Re: Can We Throw Away the Books Yet?
- From: John Mark Ockerbloom <ockerblo@[redacted]>
- Subject: Re: Can We Throw Away the Books Yet?
- Date: Wed, 08 Aug 2007 15:18:44 -0400
Richard Seltzer wrote:
> I suspect that the requirement to use electronic texts will come first in
> legal situations that require "due diligence". Next expect such a
> requirement for Ph.D. theses in fields like history and literature, for only
> by using electronic texts can you be sure that your research is thorough
I've been told (but I don't remember by who) this is already the case for
many topics in early English literature. Just about every significant
English book before 1700 (it may by now be 1800) is now transcribed in a
subscription database, and there are certain questions (like the
first usage of certain words or phrases) where your research isn't considered
credible unless you've done electronic corpus searches to see whether
you've missed something.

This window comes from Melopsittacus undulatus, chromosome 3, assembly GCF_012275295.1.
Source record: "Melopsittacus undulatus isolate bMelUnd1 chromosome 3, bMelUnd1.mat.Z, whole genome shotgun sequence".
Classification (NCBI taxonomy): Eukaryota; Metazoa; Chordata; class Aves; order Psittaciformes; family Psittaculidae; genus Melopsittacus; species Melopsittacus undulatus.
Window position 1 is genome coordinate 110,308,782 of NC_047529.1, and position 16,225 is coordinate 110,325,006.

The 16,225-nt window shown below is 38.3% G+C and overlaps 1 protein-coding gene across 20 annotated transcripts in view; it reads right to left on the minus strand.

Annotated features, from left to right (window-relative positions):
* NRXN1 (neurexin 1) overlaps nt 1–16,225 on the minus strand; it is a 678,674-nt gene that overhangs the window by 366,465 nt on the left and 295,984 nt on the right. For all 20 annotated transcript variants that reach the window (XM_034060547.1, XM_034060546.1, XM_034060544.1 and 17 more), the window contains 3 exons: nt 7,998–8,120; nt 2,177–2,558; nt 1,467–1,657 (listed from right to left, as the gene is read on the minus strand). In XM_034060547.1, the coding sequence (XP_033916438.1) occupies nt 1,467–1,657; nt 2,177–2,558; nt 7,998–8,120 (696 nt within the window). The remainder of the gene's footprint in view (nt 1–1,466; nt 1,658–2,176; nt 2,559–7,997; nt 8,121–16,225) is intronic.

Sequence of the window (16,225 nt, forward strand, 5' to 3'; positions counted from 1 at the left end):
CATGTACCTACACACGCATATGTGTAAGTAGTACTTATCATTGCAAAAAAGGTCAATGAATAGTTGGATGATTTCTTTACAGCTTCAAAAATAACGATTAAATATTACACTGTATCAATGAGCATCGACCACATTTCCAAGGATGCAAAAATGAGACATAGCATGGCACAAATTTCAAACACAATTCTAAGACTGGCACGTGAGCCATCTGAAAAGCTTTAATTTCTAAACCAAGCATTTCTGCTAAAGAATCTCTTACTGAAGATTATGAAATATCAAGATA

But if you've found something unusual, you'll still want to check the
original, or at the very least a high-quality facsimile (which cou;d
be digital) from a trusted source, to make sure you haven't staked your
thesis on a mistranscription.
One thing that's very important to remember when considering the library
of the future, or the present, is that people have all kinds of different
purposes for using them. The media and techniques that might make the
most sense for legal research (the subject of the article that started
off this thread) might not be the same ones that make the most sense for
etymological, literary, or medical research. Similarly, the sorts of
tools, metadata, and services one might find most useful for quick lookups
or pleasure reading might be quite different from the ones used
for pedagogy, or in-depth research.
In our drive to build new libraries for the world, or renovate old libraries
for scholarship, we need to remember the diversity of our audiences and
their needs. I'm very enthusiastic about the work being done in scanning,
transcribing, organizing, and widely distributing the literature of the world,
to better satisfy many of these needs. I'm similarly hoping very much that
we collectively keep around copies of the original print artifacts for when
we need them.